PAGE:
This site is intended for health professionals only
Monday 27 May 2019
Share |

Swine flu stronger than other bugs

Swine flu is less likely to mix with other flus to create a superbug, US researchers have said.

The virus, which is stronger than other flus and spreads faster, shows no signs of mixing with either of the two seasonal flu viruses to form a new bug, the University of Maryland team added.

Dr Anthony Fauci, of the National Institute of Allergy and Infectious Diseases, said the study, which was conducted on ferrets, highlights the need for people to have the new swine flu vaccine.

Ferrets became sick after being infected with the 2009 H1N1 virus (swine flu) plus either seasonal H1N1 virus or seasonal H3N2 virus.

However, only the 2009 H1N1 virus spread to other ferrets, suggesting it will dominate ordinary flu.

Dr Fauci added: "The results suggest that 2009 H1N1 influenza may outcompete seasonal flu virus strains and may be more communicable as well."

Copyright Press Association 2009

National Institute of Allergy and Infectious Diseases

Ads by Google

You are leaving www.nursinginpractice.com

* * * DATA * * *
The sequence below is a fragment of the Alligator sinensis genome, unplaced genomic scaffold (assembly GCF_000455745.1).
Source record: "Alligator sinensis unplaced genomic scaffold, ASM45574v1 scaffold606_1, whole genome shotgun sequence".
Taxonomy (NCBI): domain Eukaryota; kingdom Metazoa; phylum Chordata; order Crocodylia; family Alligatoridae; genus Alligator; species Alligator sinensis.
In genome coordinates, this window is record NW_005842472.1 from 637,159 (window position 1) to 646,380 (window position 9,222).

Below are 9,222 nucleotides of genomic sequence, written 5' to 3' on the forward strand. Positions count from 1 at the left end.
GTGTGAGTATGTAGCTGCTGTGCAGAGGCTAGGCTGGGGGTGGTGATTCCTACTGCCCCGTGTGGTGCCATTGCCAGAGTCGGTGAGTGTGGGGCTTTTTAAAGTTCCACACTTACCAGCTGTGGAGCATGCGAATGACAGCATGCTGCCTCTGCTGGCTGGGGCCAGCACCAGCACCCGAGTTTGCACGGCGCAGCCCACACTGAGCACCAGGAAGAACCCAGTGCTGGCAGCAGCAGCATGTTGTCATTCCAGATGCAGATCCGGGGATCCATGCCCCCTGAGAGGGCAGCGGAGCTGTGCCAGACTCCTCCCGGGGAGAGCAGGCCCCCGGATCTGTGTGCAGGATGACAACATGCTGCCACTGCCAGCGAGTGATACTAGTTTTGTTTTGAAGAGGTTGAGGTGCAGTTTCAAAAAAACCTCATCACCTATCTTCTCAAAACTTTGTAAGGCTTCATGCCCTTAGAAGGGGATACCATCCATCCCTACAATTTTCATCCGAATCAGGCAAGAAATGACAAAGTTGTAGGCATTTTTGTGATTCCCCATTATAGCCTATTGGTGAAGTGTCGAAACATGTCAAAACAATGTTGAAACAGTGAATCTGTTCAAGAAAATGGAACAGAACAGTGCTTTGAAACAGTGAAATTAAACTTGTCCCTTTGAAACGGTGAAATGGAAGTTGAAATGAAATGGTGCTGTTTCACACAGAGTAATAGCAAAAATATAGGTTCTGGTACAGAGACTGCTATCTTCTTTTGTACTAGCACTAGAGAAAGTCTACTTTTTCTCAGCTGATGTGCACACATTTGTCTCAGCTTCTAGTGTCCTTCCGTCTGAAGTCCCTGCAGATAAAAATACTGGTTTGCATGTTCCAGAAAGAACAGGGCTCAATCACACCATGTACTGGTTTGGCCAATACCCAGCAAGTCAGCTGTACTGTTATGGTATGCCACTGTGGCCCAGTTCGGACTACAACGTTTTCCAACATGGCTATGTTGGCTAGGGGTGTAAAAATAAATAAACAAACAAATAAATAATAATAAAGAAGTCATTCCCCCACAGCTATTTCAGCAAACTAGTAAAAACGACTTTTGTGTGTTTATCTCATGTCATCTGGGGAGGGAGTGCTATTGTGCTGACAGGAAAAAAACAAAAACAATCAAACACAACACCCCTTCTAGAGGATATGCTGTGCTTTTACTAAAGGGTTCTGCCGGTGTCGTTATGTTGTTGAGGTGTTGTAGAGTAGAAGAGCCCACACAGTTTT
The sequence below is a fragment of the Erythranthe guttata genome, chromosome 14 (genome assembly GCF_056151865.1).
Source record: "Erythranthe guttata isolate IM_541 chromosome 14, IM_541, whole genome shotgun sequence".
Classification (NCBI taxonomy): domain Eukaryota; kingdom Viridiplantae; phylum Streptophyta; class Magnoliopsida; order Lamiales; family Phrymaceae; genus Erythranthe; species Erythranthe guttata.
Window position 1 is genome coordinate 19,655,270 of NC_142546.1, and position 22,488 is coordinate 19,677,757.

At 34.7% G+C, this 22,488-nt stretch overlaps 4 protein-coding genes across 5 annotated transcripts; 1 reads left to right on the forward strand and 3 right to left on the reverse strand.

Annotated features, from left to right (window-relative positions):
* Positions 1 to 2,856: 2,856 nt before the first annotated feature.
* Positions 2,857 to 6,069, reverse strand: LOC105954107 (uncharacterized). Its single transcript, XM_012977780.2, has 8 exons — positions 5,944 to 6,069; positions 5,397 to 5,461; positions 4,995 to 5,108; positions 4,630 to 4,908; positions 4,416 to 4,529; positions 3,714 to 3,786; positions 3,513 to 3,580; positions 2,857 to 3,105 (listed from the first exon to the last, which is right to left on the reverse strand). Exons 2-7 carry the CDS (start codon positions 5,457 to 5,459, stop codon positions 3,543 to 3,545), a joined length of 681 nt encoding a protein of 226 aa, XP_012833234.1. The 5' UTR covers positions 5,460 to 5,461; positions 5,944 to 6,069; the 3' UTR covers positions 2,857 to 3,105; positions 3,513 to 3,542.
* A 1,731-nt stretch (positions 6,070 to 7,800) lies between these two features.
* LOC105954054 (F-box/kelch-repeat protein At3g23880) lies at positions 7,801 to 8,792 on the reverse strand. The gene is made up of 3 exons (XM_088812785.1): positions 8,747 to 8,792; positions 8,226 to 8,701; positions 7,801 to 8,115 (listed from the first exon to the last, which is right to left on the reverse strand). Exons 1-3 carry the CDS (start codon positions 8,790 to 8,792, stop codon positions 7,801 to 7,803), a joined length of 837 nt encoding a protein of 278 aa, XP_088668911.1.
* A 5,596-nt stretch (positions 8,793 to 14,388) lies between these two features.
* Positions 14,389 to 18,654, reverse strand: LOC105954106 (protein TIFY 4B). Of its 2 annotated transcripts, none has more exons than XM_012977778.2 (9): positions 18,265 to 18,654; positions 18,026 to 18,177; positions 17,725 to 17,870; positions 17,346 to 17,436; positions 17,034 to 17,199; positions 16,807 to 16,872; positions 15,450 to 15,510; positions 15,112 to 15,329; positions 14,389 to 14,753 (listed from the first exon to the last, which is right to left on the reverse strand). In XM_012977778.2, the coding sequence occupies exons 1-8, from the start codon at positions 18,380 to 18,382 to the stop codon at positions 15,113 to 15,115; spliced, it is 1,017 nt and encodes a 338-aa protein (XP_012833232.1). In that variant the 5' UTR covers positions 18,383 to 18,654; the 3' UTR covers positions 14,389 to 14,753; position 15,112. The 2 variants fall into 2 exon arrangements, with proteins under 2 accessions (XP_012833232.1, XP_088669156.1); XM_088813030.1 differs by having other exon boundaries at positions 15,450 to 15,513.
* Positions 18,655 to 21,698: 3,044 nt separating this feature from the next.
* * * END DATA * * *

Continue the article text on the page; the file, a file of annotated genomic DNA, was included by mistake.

You are currently leaving the Nursing in Practice site. Are you sure you want to proceed?

Close

Respect for nurses: Sign up to our e-petition TODAY

The Nursing in Practice Respect campaign is now live! Over the coming months, we're set to highlight the vital contribution and efforts of primary care and community care nurses throughout the UK.

As part of our campaign, Nursing in Practice is looking to call on parliament to set up a debate to celebrate the vital work that you do.


GET INVOLVED: SIGN OUR E-PETITION

Close

Calling all primary care nurses! 'Like' our Nursing in Practice Facebook page to enter our free draw to win a £25 M&S voucher




http://www.facebook.com/NursinginPracticeMagazine